• Do not share personal items and void sharing water bottles, cups, glasses or eating utensils.

What to do if you feel unwell

Mild infections may respond to rest and home remedies, while some life-threatening infections may need hospitalization. However if you are unsure of the type of infection, or if it is contagious you should stay away from others and seek medical advice by phone to avoid the risk of passing on the infection.

So on most types of assignment your considerations would be on how to avoid these type of infections so you can remain healthy, and complete the task or assignment safely and effectively.

However if the assignment is actually covering a story on infectious disease this would certainly be considered a high risk assignment and would therefore require approval, even more research knowledge and possibly specialised PPE.

Covering Infectious Diseases

If the assignment was to actually cover a story on infectious diseases this would be regarded as a high risk assignment, and if you did receive approval to go ahead from your editor or manager there would be significantly more to consider and prepare for, and may also require specialised training and more advanced levels of PPE.

Also read: Coronavirus Videos: How to properly wear masks

Also read: All you need to know about COVID-19 Pandemic

Also read: Coronavirus Videos: How to properly wear masks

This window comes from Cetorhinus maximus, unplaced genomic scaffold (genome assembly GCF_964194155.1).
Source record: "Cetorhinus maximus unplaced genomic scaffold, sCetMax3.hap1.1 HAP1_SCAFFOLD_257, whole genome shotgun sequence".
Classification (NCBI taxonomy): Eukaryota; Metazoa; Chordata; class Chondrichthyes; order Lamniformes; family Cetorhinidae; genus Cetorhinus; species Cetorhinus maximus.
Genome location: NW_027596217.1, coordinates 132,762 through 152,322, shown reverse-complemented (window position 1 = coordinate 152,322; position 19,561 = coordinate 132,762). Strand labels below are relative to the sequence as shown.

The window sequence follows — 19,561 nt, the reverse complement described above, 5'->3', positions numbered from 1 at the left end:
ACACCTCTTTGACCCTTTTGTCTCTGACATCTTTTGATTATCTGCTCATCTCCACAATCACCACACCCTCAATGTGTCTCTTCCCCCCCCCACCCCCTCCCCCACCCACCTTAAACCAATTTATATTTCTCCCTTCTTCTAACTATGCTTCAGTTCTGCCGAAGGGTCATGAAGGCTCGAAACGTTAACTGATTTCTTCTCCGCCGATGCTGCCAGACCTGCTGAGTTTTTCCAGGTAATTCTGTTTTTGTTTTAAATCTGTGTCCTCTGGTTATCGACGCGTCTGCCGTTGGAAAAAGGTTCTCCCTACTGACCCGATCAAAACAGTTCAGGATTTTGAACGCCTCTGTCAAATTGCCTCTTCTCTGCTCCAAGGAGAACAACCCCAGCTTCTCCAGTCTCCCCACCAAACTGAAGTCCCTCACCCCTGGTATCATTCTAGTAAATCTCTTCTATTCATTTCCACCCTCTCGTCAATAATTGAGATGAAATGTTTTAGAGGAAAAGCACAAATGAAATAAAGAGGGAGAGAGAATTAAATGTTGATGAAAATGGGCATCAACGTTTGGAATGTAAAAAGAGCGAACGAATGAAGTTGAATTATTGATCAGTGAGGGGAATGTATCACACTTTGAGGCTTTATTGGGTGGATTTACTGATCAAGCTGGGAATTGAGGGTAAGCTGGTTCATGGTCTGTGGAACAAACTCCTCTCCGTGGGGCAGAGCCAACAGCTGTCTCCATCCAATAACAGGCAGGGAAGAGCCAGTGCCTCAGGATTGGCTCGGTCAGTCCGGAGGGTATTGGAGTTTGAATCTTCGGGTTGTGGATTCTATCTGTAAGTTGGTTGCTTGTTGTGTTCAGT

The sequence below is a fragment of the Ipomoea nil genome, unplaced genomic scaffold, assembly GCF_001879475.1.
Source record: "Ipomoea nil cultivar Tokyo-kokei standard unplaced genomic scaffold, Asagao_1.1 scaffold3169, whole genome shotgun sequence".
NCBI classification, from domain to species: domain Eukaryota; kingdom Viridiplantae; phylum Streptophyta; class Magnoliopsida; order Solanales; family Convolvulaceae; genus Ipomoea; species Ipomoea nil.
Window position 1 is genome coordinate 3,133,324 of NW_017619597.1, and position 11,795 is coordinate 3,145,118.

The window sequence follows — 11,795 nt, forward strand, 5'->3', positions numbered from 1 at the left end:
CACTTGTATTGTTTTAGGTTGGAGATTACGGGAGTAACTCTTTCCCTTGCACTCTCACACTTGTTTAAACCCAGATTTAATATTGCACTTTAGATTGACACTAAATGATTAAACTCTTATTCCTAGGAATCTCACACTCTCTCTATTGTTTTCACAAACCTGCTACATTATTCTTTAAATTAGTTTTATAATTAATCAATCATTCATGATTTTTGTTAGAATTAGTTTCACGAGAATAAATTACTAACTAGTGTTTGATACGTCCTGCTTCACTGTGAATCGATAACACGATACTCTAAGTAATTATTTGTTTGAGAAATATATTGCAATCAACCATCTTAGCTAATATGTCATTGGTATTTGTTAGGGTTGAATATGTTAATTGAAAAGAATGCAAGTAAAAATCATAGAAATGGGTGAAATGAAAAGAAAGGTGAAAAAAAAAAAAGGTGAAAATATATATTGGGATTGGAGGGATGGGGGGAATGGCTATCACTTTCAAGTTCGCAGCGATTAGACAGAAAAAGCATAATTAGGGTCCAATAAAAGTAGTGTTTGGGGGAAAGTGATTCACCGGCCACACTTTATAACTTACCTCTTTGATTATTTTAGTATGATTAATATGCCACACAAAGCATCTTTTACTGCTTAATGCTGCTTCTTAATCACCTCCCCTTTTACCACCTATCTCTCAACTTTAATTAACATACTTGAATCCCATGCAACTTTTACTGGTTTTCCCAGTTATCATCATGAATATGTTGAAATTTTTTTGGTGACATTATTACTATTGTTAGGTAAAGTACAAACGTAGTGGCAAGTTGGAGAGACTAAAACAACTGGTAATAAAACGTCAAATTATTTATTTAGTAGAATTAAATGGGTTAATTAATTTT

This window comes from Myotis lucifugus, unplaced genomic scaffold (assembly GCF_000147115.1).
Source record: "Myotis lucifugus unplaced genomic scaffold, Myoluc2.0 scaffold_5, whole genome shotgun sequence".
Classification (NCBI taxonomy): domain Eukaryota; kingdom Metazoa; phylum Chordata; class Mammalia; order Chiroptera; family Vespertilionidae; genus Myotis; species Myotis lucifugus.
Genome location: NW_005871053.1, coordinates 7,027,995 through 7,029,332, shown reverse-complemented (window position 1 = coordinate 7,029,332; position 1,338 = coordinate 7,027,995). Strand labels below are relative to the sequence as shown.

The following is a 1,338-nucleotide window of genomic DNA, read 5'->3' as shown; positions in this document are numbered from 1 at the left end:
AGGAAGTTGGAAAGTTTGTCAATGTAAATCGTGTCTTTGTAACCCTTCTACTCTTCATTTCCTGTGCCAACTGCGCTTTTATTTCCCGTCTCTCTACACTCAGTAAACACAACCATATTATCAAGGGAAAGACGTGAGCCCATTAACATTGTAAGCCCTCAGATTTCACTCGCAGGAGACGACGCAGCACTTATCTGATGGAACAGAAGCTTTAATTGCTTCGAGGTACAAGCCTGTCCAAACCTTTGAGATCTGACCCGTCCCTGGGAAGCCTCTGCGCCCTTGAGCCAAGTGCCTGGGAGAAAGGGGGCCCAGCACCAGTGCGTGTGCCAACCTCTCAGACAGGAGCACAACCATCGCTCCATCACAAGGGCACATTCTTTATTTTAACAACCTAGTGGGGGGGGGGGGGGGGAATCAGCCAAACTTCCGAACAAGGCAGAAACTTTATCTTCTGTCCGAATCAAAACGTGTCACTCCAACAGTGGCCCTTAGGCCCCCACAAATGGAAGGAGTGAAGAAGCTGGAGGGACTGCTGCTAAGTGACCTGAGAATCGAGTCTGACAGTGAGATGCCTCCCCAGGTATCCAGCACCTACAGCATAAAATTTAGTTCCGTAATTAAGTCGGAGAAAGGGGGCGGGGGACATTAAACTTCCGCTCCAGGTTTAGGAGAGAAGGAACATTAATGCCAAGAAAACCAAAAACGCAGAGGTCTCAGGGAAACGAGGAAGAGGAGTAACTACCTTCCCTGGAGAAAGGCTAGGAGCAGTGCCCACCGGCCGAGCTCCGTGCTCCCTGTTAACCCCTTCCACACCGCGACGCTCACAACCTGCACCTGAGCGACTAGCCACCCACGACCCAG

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Digital Safety for Journalists

  • Be aware of the information stored on your devices. Think about the type of information police will have access to should they detain you and gain access to your phone or laptop
  • If possible, leave your main phone behind and instead carry a phone that has minimal information on it. If you cannot leave your phone behind then remove as much personal information as possible from the device, including logging out of and deleting apps from the phone. For more information, see CPJ’s advice on device security
  • Deactivate touch or face ID for your phone and use a pin number instead
  • Turn off location services for your apps as this information is stored by companies and could be subpoenaed by the authorities at a later date

CPJ’s online Safety Kit provides journalists and newsrooms with basic safety information on physical, digital, and psychological safety resources and tools, including covering civil unrest. If you need assistance, journalists should contact CPJ via